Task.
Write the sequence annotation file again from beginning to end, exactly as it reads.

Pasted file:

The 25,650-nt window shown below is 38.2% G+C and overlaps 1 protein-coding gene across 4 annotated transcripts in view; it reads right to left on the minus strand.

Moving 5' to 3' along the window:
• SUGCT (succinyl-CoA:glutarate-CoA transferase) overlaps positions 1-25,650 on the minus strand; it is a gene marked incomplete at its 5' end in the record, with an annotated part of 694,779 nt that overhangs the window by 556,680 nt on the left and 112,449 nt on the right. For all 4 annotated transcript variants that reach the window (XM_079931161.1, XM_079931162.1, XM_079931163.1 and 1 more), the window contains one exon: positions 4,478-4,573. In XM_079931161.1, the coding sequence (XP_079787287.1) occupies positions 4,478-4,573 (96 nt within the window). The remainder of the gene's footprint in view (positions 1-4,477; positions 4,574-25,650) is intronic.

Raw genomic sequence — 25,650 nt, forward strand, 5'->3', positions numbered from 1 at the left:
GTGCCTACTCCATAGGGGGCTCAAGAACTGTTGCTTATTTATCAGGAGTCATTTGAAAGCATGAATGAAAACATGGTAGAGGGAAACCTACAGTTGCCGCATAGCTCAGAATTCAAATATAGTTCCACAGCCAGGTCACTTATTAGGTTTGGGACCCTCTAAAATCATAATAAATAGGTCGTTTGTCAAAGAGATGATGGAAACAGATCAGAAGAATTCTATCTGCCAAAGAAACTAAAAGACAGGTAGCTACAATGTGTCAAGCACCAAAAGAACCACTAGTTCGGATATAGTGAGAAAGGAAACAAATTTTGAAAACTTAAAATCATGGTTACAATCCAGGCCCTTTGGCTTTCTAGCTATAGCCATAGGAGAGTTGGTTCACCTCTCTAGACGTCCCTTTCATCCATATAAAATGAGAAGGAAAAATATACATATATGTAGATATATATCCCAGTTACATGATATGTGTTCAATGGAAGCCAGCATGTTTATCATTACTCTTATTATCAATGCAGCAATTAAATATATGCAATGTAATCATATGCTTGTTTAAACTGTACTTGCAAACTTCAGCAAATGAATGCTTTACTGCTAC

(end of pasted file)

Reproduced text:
The 25,650-nt window shown below is 38.2% G+C and overlaps 1 protein-coding gene across 4 annotated transcripts in view; it reads right to left on the minus strand.

Moving 5' to 3' along the window:
• SUGCT (succinyl-CoA:glutarate-CoA transferase) overlaps positions 1-25,650 on the minus strand; it is a gene marked incomplete at its 5' end in the record, with an annotated part of 694,779 nt that overhangs the window by 556,680 nt on the left and 112,449 nt on the right. For all 4 annotated transcript variants that reach the window (XM_079931161.1, XM_079931162.1, XM_079931163.1 and 1 more), the window contains one exon: positions 4,478-4,573. In XM_079931161.1, the coding sequence (XP_079787287.1) occupies positions 4,478-4,573 (96 nt within the window). The remainder of the gene's footprint in view (positions 1-4,477; positions 4,574-25,650) is intronic.

Raw genomic sequence — 25,650 nt, forward strand, 5'->3', positions numbered from 1 at the left:
GTGCCTACTCCATAGGGGGCTCAAGAACTGTTGCTTATTTATCAGGAGTCATTTGAAAGCATGAATGAAAACATGGTAGAGGGAAACCTACAGTTGCCGCATAGCTCAGAATTCAAATATAGTTCCACAGCCAGGTCACTTATTAGGTTTGGGACCCTCTAAAATCATAATAAATAGGTCGTTTGTCAAAGAGATGATGGAAACAGATCAGAAGAATTCTATCTGCCAAAGAAACTAAAAGACAGGTAGCTACAATGTGTCAAGCACCAAAAGAACCACTAGTTCGGATATAGTGAGAAAGGAAACAAATTTTGAAAACTTAAAATCATGGTTACAATCCAGGCCCTTTGGCTTTCTAGCTATAGCCATAGGAGAGTTGGTTCACCTCTCTAGACGTCCCTTTCATCCATATAAAATGAGAAGGAAAAATATACATATATGTAGATATATATCCCAGTTACATGATATGTGTTCAATGGAAGCCAGCATGTTTATCATTACTCTTATTATCAATGCAGCAATTAAATATATGCAATGTAATCATATGCTTGTTTAAACTGTACTTGCAAACTTCAGCAAATGAATGCTTTACTGCTAC